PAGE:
Do we trust Google to give us an indication of which jurisdictions are the most prominent for asset management? Using Google Trends, Spy searched for “asset management”. The top three countries, in order, where that term is used are Luxembourg, Singapore and Hong Kong. Not much of a surprise there. But St Helena and Kazakhstan? Anyone fancy a trip to Jamestown or Astana?



The fund world is obsessed with graphs – especially ones that go bottom left to top right, thinks Spy. After all, marketers tend not put out any graphs which show performance top left to bottom right, do they? For Spy’s money, this is the one graph that should be shown to every analyst, fund sales person, investor or PM. Never a truth more richly illustrated– forget this one at your peril.



For people outside the financial industry, it must come as something of a surprise that there is such an obsession with the rather banal US 10-year treasury yield. Many laypeople must wonder why oceans of ink are wasted writing about the yield and where it stands. This morning the yield went above 2.633% – a rate above 2017’s high point. Spy would give them some simple advice – look at the global national debt number which you can do here.  With nearly $70trn in debt, an end to that 35-year bull market in bonds may get very ugly indeed. If you’re at a private bank or an asset manager that has been selling bond funds, better hope your managers are awfully agile. The times, they are a changing.



Spy’s quote of the week comes from Peter Lynch, Fidelity’s former superstar portfolio manager who was in charge of the mega-successful, mega-sized Magellan Fund. “Go for a business that any idiot can run – because sooner or later, any idiot probably is going to run it.” Nailed it.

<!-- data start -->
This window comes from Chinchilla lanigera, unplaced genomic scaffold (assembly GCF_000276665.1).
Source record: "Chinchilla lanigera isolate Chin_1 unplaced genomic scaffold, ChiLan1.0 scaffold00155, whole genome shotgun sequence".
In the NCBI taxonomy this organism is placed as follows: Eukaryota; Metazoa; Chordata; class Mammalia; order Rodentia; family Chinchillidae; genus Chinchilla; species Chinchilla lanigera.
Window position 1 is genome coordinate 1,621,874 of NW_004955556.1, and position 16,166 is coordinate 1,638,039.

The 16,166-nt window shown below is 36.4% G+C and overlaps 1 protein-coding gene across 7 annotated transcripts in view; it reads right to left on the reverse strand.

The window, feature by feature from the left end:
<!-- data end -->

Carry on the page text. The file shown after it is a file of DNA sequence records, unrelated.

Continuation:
If you are in asset management or banking and have been fearing, due to Brexit, that your regular trips to exciting London are under threat and you are going to have to visit dull Frankfurt instead, there appears to be hope – if the bookies are to be believed. This week, Lord Adonis, a British politician campaigning for Britain to stay in the EU, claimed another referendum will be held on Britain’s exit terms from the Union. Ladbrokes, a prominent betting outfit, immediately offered the fairly short odds of only 6/1 of this happening. The odds of a “soft Brexit”, with the UK remaining close to the EU, have been moving steadily lower since December. Even Deutsche Bank, which had originally threatened to move thousands of jobs to the continent, now thinks it will be a few hundred.



Spy’s photographers have spotted Investec’s new outdoor marketing campaign in several places in Hong Kong and Singapore of late. The ad for their Asian Growth fund was spotted below One Raffles Quay, in the “Let’s influence UBS” spot:



Meanwhile in Hong Kong, the MTR is getting a dose:



For consumers roaming Yahoo’s portal in Singapore, Spy spotted a prominent campaign by Eastspring on their outlook for 2018. Spy thinks Eastspring should be lauded for targeting young consumers where knowledge of funds remains low:



Until next week…







Part of the Mark Allen Group.